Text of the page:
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By Simon Joyce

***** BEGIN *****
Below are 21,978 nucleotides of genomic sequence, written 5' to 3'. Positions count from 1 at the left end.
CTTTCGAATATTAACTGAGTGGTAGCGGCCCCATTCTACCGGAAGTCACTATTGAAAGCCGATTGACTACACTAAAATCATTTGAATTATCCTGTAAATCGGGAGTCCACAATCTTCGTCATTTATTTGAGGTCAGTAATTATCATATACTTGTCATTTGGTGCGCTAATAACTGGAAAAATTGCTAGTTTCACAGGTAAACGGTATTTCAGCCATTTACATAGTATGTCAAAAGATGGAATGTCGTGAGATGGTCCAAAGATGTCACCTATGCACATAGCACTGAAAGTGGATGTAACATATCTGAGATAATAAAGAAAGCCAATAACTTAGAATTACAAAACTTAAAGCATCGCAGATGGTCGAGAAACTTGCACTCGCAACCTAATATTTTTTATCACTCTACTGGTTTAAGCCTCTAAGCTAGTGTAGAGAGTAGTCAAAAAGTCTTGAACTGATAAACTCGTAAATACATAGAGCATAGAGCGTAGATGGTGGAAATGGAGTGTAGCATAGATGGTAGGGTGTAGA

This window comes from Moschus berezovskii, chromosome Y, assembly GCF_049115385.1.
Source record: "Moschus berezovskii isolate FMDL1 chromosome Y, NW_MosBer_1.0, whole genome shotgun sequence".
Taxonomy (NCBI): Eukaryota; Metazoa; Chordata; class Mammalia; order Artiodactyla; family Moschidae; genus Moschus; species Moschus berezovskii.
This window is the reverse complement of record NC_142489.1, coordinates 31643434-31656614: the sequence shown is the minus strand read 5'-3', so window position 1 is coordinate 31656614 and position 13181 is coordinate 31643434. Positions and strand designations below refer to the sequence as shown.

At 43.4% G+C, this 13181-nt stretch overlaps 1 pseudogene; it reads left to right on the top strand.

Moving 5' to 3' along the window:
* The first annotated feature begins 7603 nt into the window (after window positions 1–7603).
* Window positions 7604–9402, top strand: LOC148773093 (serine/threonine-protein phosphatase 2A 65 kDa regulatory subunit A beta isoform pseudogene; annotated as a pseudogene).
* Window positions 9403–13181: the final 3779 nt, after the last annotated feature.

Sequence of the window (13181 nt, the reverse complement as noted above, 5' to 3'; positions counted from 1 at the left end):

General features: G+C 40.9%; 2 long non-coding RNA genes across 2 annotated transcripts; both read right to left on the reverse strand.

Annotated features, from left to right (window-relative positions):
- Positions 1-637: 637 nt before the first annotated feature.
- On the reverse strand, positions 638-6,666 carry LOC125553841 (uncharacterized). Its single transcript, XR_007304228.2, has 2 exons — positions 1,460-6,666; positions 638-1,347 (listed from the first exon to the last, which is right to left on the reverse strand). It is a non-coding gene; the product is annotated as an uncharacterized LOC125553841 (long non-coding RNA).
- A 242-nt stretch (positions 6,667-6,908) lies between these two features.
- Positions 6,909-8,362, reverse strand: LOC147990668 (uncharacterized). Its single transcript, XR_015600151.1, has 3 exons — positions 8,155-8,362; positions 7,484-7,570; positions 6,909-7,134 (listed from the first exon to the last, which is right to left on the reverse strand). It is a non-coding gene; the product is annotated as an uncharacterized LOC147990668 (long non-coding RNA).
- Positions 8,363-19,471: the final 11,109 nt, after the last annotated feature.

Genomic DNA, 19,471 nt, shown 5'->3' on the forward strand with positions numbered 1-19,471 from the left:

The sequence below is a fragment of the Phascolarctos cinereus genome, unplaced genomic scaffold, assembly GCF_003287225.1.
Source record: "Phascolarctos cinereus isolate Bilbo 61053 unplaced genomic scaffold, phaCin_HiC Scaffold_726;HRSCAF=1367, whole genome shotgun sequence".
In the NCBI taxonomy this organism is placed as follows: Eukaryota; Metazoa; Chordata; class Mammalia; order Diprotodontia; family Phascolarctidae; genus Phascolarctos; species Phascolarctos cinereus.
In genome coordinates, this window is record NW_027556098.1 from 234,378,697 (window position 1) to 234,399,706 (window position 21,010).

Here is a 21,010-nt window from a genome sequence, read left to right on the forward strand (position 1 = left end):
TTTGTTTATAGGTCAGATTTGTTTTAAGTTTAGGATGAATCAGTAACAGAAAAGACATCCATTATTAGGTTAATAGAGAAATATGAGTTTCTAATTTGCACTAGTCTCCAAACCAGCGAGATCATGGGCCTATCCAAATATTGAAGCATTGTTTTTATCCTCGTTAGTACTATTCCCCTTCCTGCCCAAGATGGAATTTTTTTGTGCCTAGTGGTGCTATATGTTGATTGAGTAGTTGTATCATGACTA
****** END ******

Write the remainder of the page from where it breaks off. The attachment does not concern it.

This publication argues that the background of literary modernism is inextricably hooked up with naturalism. Simon Joyce strains a posh reaction between aesthetes to the paintings of Émile Zola on the flip of the century, getting better naturalism's assumed compatibility with impressionism as a critical explanation for their ambivalence. Highlighting a little-studied pressure of reflexive naturalism during which Zola's mode of analytical remark is became upon the authors themselves, Joyce means that the confluence of naturalism and impressionism shaped the precondition for so-called stream-of-consciousness writing. This variety served to steer not just the paintings of canonical modernists reminiscent of Joyce and Woolf but in addition that of lesser-known writers similar to George Moore, Sarah Grand, and George Egerton.

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